The reality is that a non citizen defendant that enters a no contest or guilty plea may be unaware of potential immigration consequences associated with the plea.
Unfortunately, this may be the case for many years even decades after the conviction and the sentence has been served. Many immigrants do not become aware of immigration consequences until immigration authorities initiate removal proceedings against them. Often this can happen years after the immigrant defendant successfully completed probation or parole. As a result, many families have been torn apart by deportations based on convictions entered unknowingly by non-citizen family members. Court’s have found and our California Legislature has recognized that “once in removal proceedings, a noncitizen may be transferred to any of over 200 immigration detention facilities across the country. Many criminal offenses trigger mandatory detention, so that the person may not request a bond. In immigration proceedings, there is no court-appointed right to counsel and as a result, the majority of detained immigrants go unrepresented. Immigration judges often lack the power to consider whether the person should remain in the United States in light of equitable factors such as serious hardship to United States citizen family members, length of time living in the United States, or rehabilitation.”
The bottom line is that adverse immigration consequences stemming from unlawful convictions have caused unmistakable harm to the immigrant community and in turn to greater American society.
Further, the United States Supreme Court has found that “criminal convictions may have ‘dire consequences’ under federal immigration law and that such consequences are “material matters” for noncitizen defendants faced with pleading decisions. A non-citizen defendant who is removed from the United States is in a situation where he or she cannot return and loses their job, their friends, home, and maybe even their children, who must choose between their parent and their native country. Indeed, a defendant ‘may view immigration consequences as the only ones that could affect his calculations regarding the advisability of pleading guilty to criminal charges’, such as when the defendant has family residing legally in the United States.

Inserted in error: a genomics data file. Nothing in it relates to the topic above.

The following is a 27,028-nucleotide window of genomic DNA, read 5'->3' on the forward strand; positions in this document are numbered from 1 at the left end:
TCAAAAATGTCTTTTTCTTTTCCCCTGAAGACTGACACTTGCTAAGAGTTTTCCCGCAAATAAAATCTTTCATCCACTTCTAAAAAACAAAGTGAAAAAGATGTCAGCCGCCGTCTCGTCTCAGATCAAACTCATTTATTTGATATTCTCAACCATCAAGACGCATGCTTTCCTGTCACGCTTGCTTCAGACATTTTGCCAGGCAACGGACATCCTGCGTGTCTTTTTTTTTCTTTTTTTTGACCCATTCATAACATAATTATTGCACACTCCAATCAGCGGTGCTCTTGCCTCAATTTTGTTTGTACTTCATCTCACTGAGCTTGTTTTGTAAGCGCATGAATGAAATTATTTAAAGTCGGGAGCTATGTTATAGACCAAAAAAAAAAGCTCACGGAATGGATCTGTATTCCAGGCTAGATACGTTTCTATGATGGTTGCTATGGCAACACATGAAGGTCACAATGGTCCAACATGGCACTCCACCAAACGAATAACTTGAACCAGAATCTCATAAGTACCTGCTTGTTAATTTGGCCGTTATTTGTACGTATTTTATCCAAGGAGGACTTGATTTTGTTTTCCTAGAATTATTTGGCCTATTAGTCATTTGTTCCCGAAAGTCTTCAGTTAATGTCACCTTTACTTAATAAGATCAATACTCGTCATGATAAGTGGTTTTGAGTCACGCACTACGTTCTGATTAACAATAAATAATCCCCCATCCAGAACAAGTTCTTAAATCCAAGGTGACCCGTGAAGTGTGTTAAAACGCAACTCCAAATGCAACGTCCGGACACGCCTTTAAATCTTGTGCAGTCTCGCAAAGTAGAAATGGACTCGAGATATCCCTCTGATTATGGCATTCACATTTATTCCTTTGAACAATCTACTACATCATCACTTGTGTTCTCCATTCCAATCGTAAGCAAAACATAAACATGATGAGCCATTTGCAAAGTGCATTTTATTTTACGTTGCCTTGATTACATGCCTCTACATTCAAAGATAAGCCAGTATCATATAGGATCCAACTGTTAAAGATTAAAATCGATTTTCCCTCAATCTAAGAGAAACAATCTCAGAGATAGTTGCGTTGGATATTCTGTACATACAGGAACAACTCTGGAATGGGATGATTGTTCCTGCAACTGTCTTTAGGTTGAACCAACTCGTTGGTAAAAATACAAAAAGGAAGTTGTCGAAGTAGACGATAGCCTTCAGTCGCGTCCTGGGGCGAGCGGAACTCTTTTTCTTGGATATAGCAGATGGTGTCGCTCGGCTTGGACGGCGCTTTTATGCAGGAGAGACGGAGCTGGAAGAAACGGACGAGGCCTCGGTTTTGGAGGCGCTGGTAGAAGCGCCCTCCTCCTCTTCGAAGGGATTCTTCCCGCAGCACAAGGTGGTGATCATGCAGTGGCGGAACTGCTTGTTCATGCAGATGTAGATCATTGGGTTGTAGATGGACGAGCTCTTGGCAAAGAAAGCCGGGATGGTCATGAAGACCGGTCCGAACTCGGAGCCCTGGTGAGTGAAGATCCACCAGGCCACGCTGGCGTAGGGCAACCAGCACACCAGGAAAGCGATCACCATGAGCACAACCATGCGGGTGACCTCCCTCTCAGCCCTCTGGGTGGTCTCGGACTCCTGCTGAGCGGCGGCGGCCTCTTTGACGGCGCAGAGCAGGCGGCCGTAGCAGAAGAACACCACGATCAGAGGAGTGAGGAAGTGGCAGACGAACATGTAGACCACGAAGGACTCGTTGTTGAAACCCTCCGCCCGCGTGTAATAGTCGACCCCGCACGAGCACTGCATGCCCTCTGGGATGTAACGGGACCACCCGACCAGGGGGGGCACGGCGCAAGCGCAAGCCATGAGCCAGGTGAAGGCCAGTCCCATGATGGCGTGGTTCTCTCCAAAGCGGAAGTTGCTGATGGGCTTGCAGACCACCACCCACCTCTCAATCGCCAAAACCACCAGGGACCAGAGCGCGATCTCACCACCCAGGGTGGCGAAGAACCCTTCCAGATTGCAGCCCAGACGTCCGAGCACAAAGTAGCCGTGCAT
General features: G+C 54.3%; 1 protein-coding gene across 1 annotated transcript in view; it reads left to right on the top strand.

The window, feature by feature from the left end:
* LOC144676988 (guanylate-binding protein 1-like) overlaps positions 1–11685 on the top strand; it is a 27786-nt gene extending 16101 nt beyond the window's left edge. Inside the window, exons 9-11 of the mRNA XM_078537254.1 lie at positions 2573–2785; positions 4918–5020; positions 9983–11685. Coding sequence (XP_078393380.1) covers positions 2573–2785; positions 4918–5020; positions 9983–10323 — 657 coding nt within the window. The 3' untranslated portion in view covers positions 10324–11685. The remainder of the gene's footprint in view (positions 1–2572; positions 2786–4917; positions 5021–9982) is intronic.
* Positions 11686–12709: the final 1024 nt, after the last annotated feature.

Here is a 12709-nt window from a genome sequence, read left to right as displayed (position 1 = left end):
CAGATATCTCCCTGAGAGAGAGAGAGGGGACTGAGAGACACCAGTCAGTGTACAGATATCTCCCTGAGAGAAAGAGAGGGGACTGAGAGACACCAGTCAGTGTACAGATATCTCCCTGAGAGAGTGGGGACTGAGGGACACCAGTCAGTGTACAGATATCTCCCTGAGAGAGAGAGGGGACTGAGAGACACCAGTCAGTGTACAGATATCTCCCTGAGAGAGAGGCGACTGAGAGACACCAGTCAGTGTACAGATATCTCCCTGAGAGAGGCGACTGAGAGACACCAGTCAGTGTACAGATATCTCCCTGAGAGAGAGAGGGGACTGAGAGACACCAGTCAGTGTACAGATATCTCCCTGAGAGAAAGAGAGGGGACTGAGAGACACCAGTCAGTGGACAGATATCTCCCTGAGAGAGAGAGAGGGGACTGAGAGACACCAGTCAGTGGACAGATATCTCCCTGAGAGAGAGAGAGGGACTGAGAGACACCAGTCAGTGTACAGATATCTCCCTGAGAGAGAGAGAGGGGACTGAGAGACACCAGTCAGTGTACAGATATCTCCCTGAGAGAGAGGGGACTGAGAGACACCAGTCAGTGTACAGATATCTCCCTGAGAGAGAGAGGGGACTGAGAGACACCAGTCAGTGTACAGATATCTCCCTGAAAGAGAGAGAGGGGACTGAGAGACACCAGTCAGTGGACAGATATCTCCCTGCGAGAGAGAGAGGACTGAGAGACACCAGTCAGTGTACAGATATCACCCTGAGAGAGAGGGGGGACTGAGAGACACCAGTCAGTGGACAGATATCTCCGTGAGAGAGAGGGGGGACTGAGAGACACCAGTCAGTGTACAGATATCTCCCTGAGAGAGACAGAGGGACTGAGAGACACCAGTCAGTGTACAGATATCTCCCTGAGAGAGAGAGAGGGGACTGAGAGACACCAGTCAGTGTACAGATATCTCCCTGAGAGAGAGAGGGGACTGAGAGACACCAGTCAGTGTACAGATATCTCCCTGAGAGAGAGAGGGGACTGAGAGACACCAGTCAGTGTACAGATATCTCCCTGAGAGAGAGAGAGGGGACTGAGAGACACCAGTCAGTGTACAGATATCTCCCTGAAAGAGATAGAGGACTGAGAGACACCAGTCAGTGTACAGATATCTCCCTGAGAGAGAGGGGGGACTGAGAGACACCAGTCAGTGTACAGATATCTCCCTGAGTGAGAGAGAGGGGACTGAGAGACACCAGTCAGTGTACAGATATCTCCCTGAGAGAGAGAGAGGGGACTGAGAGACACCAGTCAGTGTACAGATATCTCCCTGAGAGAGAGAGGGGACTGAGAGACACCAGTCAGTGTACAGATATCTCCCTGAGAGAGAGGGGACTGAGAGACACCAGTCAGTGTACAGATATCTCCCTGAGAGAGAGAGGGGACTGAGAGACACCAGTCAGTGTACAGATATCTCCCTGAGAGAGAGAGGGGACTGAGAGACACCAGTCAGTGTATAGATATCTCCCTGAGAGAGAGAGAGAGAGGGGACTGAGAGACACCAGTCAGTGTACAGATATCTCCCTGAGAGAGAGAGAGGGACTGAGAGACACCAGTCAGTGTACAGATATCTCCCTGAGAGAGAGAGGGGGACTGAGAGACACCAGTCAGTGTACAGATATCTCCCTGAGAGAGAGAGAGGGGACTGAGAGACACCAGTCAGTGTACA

Thus, even before the Legislature expressly recognized in section 1016.5, subdivision (d) the unfairness inherent in holding noncitizens to pleas they entered without knowing the consequent immigration risks, we held that justice may require permitting one who pleads guilty “without knowledge of or reason to suspect immigration consequences to withdraw the plea.